I am inclined to the opinion that one court-a supreme court, of course-would suffice.-[Without any circuit or district or other inferior courts.] Let cases be tried in Presbytery as at present. If further judicial action be advisable, let the parties go at once to the supreme court -just as they now do to the General Assembly. This would greatly simplify the whole system-shorten the time, and diminish the expense of litigation.
The vast extent of our republic will render a change of some kind indispensable very soon. What shall we do with cases arising in California, Oregon, etc.? To say nothing of our Presbyteries in India or other foreign and remote countries? How small, comparatively, is old Scotland, our good mother and pattern?-With only 26,014 square miles-and including the adjacent islands, only 29,600?
N. B. Perhaps the better way would be to leave Church Sessions, Presbyteries and Synods to act as heretofore, and to have one supreme court with appellate jurisdiction only.
42. Presbyterians claim to be true Episcopalians, but not prelatists. They maintain that Presbytery is the true scriptural Episcopacy. They claim to be the legitimate successors of the apostles, though not by any virtue communicated and transmitted in the act of ordination. They also have three orders or degrees or kinds of church officers: as Bishops, Ruling Elders and Deacons. Though they acknowledge but one order in the ministry of the word. With them the scriptural terms, bishop and presbyter, are synonymous. Hence they recognize Episcopal ordination as being identical with Presbyterian ordination—and, of course, equally valid. Our ministers are as truly bishops, and as truly successors of the apostles as his Grace of Canterbury or his Holiness at Rome.*
43. Is it indispensable that a Presbyterian minister or other office-bearer should believe or approve everything contained in our Confession of Faith, Catechisms, Form of Government, Book of Discipline and Directory for Worship? Answer: Men may differ in opinion about non-essentials—such, namely, as do not involve any fundamental doctrine or principle, or such as need not be made matters of conscience-provided no schism, division, hostility or controversy be provoked or encouraged thereby. Men may submit in peace and charity to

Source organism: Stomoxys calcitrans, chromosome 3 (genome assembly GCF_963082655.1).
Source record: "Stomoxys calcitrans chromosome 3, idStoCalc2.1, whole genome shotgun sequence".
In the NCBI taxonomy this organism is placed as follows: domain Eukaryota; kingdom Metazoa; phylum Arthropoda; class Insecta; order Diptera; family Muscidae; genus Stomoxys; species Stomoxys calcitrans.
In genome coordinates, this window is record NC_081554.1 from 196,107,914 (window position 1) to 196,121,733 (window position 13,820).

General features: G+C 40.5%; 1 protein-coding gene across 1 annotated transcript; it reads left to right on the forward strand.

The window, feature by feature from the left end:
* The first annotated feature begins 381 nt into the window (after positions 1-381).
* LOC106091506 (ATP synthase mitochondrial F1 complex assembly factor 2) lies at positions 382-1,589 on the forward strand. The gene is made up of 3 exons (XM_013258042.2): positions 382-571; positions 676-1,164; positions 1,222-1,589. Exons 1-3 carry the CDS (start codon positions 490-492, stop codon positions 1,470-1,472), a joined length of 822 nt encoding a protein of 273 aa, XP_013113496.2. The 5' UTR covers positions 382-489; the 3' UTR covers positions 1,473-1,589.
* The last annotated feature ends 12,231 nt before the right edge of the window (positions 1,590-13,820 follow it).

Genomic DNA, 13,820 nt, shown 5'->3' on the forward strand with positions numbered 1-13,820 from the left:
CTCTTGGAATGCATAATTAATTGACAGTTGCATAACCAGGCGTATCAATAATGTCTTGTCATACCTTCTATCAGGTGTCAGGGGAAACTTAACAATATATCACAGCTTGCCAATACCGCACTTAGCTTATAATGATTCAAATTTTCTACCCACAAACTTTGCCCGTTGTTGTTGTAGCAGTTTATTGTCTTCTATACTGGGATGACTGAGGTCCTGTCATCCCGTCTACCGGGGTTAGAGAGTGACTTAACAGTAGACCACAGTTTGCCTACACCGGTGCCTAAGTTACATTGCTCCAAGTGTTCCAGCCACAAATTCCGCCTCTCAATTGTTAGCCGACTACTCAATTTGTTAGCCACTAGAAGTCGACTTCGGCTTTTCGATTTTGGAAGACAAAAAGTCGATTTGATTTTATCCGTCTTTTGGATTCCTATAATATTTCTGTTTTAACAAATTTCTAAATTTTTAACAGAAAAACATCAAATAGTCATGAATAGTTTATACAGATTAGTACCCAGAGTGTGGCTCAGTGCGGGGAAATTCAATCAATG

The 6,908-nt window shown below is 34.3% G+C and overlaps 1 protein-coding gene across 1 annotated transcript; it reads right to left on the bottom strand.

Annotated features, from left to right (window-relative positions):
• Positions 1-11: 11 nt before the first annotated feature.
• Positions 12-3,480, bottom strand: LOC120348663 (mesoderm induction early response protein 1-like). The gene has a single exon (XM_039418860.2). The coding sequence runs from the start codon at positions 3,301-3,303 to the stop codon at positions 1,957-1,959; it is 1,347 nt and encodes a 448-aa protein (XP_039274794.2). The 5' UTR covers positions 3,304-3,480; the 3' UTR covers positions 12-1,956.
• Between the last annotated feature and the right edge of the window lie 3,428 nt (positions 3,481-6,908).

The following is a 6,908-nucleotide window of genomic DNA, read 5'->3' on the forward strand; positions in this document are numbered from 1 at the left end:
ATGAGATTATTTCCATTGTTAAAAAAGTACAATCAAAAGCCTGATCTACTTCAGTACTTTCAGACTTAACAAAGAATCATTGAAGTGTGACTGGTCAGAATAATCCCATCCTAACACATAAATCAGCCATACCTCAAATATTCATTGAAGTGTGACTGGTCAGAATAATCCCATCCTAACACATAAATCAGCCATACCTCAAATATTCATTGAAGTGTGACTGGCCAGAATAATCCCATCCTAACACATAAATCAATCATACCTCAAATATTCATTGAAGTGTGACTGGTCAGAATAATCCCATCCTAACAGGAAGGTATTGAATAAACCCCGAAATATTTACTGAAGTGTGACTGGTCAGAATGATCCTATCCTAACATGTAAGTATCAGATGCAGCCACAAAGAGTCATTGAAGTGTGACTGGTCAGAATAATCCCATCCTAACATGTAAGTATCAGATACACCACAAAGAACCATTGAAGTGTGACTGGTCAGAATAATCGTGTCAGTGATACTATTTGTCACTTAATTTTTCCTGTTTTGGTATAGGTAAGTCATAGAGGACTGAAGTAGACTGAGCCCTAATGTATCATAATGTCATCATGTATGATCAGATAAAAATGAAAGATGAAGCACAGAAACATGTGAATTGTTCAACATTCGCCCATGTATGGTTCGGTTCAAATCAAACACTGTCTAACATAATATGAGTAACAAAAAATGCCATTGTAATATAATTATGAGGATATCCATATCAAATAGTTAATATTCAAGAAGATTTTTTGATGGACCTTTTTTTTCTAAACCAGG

* See Biblical Repertory, vol. xiii. pp. 1, 2, etc.
rules and laws which they do not entirely approve. They may, moreover, in a peaceful and legitimate way, endeavour to effect repeals, alterations, amendments or modifications in the existing code, in order to meet their views;—without criminality, and without giving just cause of offence.
1. Thus, many believe that Elders and Deacons ought to be ordained with the same formalities as ministersnamely, by imposition of hands.*
2. Others think that these officers ought to be chosen for short or limited periods-as for one, or two years, etc.
3. Some, again, doubt whether there be any scripturál warrant for the distinction between preaching and ruling elders.
4. Many object to our doctrine or rule concerning the degrees of affinity prohibited in marriage-namely, to the following passage of Section 4, of Chapter 24, of the Confession of Faith: "The man may not marry any of his wife's kindred nearer in blood than he may of his own, nor the woman of her husband's kindred nearer in blood than of her own."
44. In Scotland, formerly, elders were elected to serve for one year. They now hold for life, or during good behaviour. In Holland, and in the Dutch Reformed Church of this country, they are chosen for two years. They are, however, re-eligible. One ordination serves for life. They continue to be elders in rank, order and name-though without authority or vote when not in actual office. In Geneva, the lay elders are twice as
* The late Dr. Miller, among others, entertained this opinion.